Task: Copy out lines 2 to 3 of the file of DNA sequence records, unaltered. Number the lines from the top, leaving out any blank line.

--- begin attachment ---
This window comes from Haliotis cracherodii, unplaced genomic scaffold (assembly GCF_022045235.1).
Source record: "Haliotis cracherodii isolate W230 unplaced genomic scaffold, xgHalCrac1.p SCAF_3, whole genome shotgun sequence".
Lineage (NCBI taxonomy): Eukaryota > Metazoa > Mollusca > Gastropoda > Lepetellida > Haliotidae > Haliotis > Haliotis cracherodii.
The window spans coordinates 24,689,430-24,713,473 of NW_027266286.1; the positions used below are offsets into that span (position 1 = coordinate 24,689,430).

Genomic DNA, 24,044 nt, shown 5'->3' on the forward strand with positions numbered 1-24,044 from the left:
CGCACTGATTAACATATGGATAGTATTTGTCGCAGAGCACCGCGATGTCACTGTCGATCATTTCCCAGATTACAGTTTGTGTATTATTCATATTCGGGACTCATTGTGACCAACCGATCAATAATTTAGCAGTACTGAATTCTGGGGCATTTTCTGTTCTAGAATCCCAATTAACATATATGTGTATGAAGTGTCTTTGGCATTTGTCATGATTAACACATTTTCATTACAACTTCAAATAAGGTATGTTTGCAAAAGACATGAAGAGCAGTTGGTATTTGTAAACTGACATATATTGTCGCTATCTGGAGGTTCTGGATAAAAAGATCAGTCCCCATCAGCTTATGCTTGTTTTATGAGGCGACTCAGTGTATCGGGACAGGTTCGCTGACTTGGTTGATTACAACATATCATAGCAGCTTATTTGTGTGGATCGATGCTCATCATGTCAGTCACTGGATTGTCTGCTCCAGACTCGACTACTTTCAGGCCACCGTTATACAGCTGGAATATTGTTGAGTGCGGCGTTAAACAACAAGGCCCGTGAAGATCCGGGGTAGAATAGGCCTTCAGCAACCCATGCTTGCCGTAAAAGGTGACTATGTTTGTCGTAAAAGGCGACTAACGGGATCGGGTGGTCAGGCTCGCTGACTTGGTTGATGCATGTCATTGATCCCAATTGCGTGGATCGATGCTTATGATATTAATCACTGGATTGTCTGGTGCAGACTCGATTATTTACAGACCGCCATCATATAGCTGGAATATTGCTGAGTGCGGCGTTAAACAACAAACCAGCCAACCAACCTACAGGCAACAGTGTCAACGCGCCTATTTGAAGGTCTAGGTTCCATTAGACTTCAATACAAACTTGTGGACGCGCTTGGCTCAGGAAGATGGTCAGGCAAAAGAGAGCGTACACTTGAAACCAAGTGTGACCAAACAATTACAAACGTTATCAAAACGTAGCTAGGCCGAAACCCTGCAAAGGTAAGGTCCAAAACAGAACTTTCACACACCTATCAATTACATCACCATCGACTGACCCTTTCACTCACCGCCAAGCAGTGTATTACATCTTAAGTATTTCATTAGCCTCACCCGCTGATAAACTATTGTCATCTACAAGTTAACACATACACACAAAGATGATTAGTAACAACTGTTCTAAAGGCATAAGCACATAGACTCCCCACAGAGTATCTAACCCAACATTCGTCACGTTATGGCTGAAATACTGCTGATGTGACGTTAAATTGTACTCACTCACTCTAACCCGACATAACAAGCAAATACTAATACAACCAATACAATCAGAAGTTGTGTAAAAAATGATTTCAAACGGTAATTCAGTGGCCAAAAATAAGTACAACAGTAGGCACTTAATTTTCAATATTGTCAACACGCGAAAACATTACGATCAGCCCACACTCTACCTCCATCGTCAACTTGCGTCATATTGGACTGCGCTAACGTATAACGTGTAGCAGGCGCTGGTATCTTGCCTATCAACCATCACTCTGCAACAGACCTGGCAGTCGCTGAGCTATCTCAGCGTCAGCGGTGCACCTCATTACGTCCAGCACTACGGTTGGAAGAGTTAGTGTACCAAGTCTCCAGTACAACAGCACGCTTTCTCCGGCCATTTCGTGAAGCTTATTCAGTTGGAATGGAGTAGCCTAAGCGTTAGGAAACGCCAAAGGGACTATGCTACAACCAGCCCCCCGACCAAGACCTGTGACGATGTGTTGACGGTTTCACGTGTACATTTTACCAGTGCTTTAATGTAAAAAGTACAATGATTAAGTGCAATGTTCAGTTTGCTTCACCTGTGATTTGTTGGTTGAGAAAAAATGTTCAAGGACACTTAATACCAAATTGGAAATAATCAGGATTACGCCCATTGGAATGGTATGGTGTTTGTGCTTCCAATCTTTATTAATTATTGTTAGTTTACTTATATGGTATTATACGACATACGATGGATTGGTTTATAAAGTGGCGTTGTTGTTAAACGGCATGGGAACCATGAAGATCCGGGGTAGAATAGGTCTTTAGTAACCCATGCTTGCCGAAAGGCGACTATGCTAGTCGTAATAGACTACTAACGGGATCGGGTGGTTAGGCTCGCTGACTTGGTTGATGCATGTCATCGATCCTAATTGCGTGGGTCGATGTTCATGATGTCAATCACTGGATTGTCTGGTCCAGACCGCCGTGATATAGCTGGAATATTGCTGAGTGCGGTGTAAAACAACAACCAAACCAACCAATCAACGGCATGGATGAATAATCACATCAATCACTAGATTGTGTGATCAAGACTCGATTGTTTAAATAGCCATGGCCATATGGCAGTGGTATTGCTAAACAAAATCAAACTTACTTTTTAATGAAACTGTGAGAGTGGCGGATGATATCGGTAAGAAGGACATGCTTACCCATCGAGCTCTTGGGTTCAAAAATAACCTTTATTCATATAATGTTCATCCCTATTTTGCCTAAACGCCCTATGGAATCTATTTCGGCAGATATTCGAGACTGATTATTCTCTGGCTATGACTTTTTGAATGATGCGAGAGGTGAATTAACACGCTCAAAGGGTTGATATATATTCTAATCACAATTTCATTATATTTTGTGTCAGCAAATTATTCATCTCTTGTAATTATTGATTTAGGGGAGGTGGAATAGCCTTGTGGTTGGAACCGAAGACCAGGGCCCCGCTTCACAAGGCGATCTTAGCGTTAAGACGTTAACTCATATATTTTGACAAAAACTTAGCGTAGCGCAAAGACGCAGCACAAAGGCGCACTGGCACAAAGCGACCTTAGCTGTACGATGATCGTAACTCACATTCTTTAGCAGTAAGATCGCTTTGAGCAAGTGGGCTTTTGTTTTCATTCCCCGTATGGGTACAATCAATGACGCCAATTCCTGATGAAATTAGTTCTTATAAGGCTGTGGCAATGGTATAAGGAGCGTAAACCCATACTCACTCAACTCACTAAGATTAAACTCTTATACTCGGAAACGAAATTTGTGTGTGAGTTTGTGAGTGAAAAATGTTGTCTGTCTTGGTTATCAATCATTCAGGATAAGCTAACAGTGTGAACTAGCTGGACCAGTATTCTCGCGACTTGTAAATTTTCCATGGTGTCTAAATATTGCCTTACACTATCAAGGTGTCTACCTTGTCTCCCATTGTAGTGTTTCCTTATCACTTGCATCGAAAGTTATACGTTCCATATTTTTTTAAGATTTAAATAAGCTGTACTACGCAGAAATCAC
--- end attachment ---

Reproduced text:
Source record: "Haliotis cracherodii isolate W230 unplaced genomic scaffold, xgHalCrac1.p SCAF_3, whole genome shotgun sequence".
Lineage (NCBI taxonomy): Eukaryota > Metazoa > Mollusca > Gastropoda > Lepetellida > Haliotidae > Haliotis > Haliotis cracherodii.